Against the backdrop of heavy rioting on the Temple Mount and inside Jerusalem's Old City, prominent rabbis and politicians called on Sunday evening for Jews to forge a stronger bond with the site, and to ascend the Temple Mount with increased vigor.
Nine police officers were lightly wounded and 21 Arab rioters were arrested during clashes on the Mount, in the alleyways of the Muslim Quarter and in east Jerusalem on Sunday.
The declarations came during a conference at the capital's Heichal Shlomo, which was attended by Rabbis Dov Lior, Yaakov Meidan, Yuval Cherlow and Elyakim Levanon, among others.
MKs Tzipi Hotovely (Likud), Uri Ariel (National Union), Arye Eldad (National Union), Michael Ben-Ari (National Union) and Uri Orbach (Habayit Hayehudi) were also in attendance, along with Jerusalem Deputy Mayor David Hadari (Habayit Hayehudi) and Likud Central Committee member Moshe Feiglin.
News of the gathering, which was organized in part by the Temple Institute - a Jerusalem-based organization dedicated to researching and, eventually, rebuilding the Temple - was linked to Sunday's unrest in the capital, as Islamic groups had apparently gotten wind of the rabbis' intention to call for Jews to visit the Mount.
The Islamic leaders mobilized their followers to head for the Mount as well, "in its defense."
Temple Institute director Yehuda Glick, who welcomed the series of speakers at the event, began by invoking the late prime minister Yitzhak Rabin, telling the crowd, "Before he was murdered, [Rabin] said that the greatest danger facing democracy in Israel was the surrender to violence.
"Yet, recent events show an alarming phenomenon of police actually caving in to Palestinian violence on the Temple Mount."
Thus was the tone of the conference, in which Glick and others spoke out against "discrimination" against religious Jews who wish to visit the site.
"When a visibly Jewish person wants to go onto the Mount, they are made to wait, sometimes as long as an hour, while police subject them to humiliating security checks and searches," Yosef Rabin, who is affiliated with an organization called The Movement for the Establishment of the Temple, told The Jerusalem Post.
"Meanwhile, secular Israelis and non-Jewish tourists are allowed to enter the site freely. One of the messages here tonight, in addition to the call on Jews to increase their presence at the Temple Mount, is to call attention to, and hopefully put an end to, this discrimination by police.
"It's absurd to me that the only other place I know of where Jews are forbidden from praying, on a state level, is Mecca," Rabin added. "But we're talking about the Temple Mount - the holiest site in Judaism."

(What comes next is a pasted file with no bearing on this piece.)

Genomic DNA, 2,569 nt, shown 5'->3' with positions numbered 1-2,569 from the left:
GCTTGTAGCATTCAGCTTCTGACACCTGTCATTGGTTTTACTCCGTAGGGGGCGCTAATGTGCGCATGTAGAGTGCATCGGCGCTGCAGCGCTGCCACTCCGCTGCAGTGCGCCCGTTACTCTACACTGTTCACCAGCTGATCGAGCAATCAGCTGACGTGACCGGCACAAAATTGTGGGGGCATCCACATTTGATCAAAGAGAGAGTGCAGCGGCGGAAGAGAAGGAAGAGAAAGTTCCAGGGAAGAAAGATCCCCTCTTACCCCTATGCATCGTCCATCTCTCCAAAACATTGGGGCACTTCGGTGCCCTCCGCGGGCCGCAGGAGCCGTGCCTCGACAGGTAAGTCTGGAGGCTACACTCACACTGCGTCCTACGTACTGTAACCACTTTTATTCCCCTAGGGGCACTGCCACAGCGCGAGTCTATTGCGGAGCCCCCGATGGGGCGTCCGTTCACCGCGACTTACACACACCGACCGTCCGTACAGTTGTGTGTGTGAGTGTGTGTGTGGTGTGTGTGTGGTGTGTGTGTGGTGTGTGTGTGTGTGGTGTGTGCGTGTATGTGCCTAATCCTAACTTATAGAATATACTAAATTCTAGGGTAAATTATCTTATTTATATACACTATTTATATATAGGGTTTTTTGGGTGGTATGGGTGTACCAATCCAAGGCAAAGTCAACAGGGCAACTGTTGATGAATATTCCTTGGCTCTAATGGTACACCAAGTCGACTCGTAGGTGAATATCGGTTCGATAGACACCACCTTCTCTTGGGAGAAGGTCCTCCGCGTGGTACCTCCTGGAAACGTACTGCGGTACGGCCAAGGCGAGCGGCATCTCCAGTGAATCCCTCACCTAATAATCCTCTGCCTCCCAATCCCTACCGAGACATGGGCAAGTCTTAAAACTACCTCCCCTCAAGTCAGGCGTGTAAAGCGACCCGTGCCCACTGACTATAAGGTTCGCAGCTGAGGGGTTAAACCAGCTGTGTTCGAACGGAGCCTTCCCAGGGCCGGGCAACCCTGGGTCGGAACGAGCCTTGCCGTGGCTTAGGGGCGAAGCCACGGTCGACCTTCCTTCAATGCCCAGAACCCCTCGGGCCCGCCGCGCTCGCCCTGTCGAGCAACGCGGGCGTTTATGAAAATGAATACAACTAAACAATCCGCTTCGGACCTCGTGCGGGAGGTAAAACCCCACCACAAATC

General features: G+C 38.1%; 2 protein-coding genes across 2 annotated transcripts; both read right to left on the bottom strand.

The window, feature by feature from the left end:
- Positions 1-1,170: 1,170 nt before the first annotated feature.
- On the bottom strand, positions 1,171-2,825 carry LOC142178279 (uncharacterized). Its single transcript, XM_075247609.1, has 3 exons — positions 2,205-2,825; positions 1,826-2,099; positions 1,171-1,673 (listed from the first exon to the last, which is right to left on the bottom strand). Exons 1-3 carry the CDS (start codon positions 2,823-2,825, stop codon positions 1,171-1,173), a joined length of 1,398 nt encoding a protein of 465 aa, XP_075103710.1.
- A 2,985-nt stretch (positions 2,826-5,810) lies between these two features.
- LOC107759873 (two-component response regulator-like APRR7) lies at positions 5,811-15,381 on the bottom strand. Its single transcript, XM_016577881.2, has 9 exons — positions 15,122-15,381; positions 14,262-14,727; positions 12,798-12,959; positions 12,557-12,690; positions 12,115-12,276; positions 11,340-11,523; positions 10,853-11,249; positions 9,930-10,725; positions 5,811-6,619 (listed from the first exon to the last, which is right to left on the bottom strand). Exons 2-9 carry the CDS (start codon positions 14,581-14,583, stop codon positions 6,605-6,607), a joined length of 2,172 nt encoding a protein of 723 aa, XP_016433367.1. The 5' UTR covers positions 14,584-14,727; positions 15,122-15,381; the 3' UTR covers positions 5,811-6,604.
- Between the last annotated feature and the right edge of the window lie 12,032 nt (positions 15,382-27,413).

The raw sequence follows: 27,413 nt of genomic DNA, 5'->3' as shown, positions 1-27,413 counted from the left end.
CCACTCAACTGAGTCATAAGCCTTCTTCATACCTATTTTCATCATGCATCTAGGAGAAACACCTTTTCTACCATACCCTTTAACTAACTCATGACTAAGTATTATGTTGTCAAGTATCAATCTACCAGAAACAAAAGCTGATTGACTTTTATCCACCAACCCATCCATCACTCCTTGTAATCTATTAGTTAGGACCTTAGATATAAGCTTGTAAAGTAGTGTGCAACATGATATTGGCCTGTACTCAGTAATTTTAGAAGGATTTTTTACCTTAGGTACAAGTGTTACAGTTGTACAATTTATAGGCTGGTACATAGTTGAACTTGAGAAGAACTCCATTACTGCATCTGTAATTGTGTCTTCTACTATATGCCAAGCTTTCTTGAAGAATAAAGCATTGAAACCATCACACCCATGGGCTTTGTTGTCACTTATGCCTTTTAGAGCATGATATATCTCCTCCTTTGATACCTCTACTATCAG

Rabbi Yaakov Meidan, the head of the influential Har Etzion Yeshiva in Alon Shvut, addressed the crowd in a similar vein, saying, "There are many people who believe that the police are leftists, or anti-Jewish.
"But I can tell you that the police are neither leftists nor are they anti-Jewish," he continued. "They are two things - one, they are able to identify the side that has momentum, and two, they prefer less work. Therefore, they will often assist the side with momentum, in order to make their own lives easier."
Meidan went on to explain that it was the Arabs who had the momentum on their side, and therefore the police preferred to keep Jews from praying on the Temple Mount, out of concern for Arab reactions.
"But if Jews were to increase their presence, keep coming to the Temple Mount, and if they get thrown out, come back and file a complaint, then we would gain the momentum, and I'm not talking about a few people here. I'm talking about hundreds and thousands," Meidan said.
Other rabbis discussed the halachic rulings that had been reissued by prominent rabbis recently, forbidding Jews from entering the Temple Mount out of concerns of ritual purity. Many high-profile rabbis, such as Shas mentor Rabbi Ovadia Yosef and the Lithuanian haredi Rabbi Yosef Shalom Elyashiv have publicly reiterated these rulings of late.
"But this is simply because they're afraid that people who don't know where they can or can't go, will go up and enter the truly forbidden places," said Rabbi Yosef Elboim, who heads The Movement for the Establishment of the Temple.
"If we were able to go up there and mark where it is permissible to go and where it is forbidden, I believe these rabbis would change their rulings," Elboim said. "Unfortunately, given the current climate, we cannot do that right now."
The rabbis weren't the only ones to make such calls. At the conclusion of the conference, Hotovely told the Post that a stronger bond needed to be forged between the Temple Mount and the Jewish people.
"And the way to do that is to declare it," she said. "The way to do that is to go there. True, this is something the rabbinical world is divided on at the moment, but I think it's something that the Jewish people should begin to do more."
Asked if she believed calls to increase Jewish visits to the Mount would only inflame tensions, Hotovely said, "It's the opposite.
"The more we back away from the Temple Mount, the more violence will increase. And not only will it increase, it will spread to other parts of Jerusalem, to the Kotel for example."